Governor Paterson unveiled his proposed $5.2 billion in cuts (or savings, depending on how you see things) yesterday to close the deficit. He said, “This is the worst economic crisis in this country since the Great Depression. That’s not an alarming statement, as it may have been when I said it in July. It’s now real.”
For the 2008-2009 fiscal year, he propose to cut $2 billion by April and then another $3.2 billion during 2009-2010. His cuts hit Medicaid spending and education the hardest, as you can see by the chart (left). Other significant changes: Increasing tuition at state colleges and universities, reducing aid to local governments (NYC will lose out on $41 million of its aid, leaving $205 million in funding) and state employees giving up their 3% raises and some health benefits. You can also see a more detailed breakout of the cuts here.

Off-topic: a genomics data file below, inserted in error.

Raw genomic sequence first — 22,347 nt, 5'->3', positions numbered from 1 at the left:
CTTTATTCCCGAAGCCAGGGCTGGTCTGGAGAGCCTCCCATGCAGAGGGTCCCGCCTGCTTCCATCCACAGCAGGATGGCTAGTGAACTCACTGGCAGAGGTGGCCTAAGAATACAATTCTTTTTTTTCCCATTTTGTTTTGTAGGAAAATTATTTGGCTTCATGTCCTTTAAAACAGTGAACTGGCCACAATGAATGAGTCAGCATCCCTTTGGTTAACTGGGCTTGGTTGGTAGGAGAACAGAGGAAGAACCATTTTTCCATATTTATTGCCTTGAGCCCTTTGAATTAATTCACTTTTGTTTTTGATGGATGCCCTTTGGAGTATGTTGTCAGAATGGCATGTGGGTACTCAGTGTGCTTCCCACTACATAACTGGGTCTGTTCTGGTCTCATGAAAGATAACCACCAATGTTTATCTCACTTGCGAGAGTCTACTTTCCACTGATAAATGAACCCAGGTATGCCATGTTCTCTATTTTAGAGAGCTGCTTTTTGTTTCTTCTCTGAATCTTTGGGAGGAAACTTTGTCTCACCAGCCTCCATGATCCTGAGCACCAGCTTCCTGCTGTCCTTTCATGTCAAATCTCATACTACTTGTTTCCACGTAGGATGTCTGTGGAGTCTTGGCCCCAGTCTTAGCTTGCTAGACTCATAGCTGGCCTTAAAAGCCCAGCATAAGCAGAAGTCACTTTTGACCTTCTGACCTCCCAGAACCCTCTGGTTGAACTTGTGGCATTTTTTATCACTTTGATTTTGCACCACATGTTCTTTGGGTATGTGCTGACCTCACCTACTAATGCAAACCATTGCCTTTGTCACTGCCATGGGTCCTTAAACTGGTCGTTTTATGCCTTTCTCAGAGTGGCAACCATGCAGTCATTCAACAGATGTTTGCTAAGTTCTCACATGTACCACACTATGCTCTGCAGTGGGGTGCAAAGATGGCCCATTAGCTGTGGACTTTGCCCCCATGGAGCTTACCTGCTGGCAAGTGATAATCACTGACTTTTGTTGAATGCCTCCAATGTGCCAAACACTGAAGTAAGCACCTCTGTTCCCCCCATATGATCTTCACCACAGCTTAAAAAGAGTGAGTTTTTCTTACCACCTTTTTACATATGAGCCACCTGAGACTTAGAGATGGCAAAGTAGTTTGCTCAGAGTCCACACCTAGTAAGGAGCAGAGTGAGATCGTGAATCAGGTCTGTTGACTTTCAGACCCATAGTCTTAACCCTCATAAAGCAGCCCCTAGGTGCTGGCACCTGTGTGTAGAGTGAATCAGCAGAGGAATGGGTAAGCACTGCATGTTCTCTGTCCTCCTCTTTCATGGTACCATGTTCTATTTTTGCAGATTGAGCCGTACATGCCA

Paterson explained, "This is the result of our increased spending over years and years and now the downturn on Wall Street. The well has run dry." He also said the state should not use any funds from the $1.2 billion "rainy day fund," given how the economy may continue to falter.
Mayor Bloomberg said, "The governor has been dealt a hand ... I think David Paterson is turning out to be a great governor and we'll do anything we can to help him." However, Daily News Albany Bureau Chief Kenneth Lovett writes, "Paterson gored many of Albany's most sacred cows," and quotes an unnamed Senate Republican as saying, "He might have reached too high. This could blow up in his face."
The next step is a November 18 special session of the Legislature to discuss the budget shortfall.